My inspiration firstly came from my family history and their connections to both World Wars. There after it arrived in the shaping of words written by many authors, in particular, Pat Barker, Hilary Mantel, Ernest Hemingway and Sebastian Faulks.
When I'm not writing I can be found spending time with my family and dogs, walking in the Lake District.
My love of aviation and my interest in the Second World War led me to the premise for this novel. What began as a historical work of fiction, with the added romance element soon evolved into an in-depth address of the psychological and social effects of war upon Airmen. More directly, I began to examine the care that was given to those who survived the flaming inferno of a plane. Sometimes, the injuries resulted as a consequence of frostbite which could be most severe when flying at twenty thousand feet. Gunners, especially those incarcerated in their turrets were most at risk. Whilst heated flying suits might have provided some protection, they relied upon the electrics of the aircraft. If those were not working then the men were at great risk.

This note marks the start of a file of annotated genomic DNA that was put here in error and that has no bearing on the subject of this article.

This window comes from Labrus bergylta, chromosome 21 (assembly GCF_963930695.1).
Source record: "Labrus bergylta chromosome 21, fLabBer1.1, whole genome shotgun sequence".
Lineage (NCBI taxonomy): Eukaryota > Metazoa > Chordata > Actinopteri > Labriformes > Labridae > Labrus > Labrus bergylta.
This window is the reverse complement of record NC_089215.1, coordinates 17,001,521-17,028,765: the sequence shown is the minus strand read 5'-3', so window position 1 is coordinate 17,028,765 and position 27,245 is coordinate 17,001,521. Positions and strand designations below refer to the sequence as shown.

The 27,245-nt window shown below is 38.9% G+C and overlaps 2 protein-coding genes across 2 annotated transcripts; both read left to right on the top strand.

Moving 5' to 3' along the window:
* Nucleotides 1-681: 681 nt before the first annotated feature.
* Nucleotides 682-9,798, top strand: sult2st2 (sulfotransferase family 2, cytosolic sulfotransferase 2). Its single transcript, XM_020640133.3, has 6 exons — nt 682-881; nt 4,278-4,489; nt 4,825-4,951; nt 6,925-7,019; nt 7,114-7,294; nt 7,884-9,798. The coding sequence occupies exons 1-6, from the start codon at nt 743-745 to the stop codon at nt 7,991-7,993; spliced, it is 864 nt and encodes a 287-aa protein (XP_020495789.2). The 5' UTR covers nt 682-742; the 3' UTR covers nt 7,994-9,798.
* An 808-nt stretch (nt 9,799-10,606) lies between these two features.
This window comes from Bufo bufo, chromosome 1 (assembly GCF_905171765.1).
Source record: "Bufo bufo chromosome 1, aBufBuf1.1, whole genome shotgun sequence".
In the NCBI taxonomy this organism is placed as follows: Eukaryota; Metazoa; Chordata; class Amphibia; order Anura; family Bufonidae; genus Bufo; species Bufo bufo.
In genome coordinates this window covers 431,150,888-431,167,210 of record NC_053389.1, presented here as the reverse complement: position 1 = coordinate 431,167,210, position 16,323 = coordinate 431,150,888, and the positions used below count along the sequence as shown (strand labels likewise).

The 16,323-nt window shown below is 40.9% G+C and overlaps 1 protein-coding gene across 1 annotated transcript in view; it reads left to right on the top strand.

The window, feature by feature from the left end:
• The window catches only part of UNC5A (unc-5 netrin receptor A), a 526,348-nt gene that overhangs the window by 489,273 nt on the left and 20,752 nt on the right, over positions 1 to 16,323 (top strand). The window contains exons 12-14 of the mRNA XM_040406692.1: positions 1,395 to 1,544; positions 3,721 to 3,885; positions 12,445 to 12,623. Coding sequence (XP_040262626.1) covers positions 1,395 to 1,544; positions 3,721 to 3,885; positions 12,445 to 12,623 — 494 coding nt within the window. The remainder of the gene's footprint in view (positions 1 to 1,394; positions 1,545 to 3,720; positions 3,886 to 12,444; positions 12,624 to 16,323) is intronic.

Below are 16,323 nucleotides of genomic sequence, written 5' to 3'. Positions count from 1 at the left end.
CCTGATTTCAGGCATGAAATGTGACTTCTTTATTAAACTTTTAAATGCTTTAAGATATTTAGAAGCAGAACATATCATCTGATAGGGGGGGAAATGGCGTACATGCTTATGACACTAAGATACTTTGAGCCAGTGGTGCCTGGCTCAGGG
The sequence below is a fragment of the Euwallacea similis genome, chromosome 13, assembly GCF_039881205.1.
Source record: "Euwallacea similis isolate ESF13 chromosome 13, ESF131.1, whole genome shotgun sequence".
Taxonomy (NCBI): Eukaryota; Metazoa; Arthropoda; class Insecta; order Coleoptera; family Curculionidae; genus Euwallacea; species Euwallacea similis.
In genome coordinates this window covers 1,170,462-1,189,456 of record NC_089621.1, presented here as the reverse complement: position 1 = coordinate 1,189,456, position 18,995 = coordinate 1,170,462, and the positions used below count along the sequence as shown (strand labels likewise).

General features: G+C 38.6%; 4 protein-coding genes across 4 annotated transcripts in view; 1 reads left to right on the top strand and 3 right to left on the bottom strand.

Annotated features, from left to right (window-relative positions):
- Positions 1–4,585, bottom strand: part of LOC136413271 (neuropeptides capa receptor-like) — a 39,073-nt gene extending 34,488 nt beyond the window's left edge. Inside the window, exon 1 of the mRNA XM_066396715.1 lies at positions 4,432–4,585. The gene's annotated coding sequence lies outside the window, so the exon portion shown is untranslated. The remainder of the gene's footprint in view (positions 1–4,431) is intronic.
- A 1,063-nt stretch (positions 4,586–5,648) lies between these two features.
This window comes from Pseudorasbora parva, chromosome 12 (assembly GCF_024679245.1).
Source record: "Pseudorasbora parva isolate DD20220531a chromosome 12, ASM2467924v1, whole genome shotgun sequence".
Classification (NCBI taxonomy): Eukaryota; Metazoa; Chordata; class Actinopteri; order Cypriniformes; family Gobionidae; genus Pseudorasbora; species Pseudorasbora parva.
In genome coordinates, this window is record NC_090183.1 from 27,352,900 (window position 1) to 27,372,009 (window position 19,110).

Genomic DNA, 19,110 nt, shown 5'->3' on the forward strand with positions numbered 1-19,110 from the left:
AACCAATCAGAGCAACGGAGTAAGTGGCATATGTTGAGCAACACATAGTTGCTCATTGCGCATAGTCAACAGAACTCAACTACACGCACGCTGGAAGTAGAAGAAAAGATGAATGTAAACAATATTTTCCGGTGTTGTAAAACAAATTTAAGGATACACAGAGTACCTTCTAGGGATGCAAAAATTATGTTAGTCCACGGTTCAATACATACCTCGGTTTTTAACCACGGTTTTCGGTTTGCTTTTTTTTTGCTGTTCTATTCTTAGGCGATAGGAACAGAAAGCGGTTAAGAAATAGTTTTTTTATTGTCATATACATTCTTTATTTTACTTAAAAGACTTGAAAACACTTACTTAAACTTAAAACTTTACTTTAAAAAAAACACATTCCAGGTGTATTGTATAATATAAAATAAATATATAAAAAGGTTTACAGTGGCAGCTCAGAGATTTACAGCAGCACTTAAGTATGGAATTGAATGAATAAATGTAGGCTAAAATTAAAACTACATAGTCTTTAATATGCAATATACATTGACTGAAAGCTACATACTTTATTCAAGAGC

During my research I encountered the work of the leading plastic surgeons of the day. Faces were rebuilt, noses were reconstructed, along with eyelids and lips. And it was such pioneering techniques that have helped to transform the lives of people over the decades that followed, leading up to the present day. It really was amazing work, with injuries seen during the early days of the war that had never been witnessed before. Those injuries were often the result of burns sustained in the aircraft, such as when the petrol tank of a Hurricane exploded or from flak exploding inside a Bomber.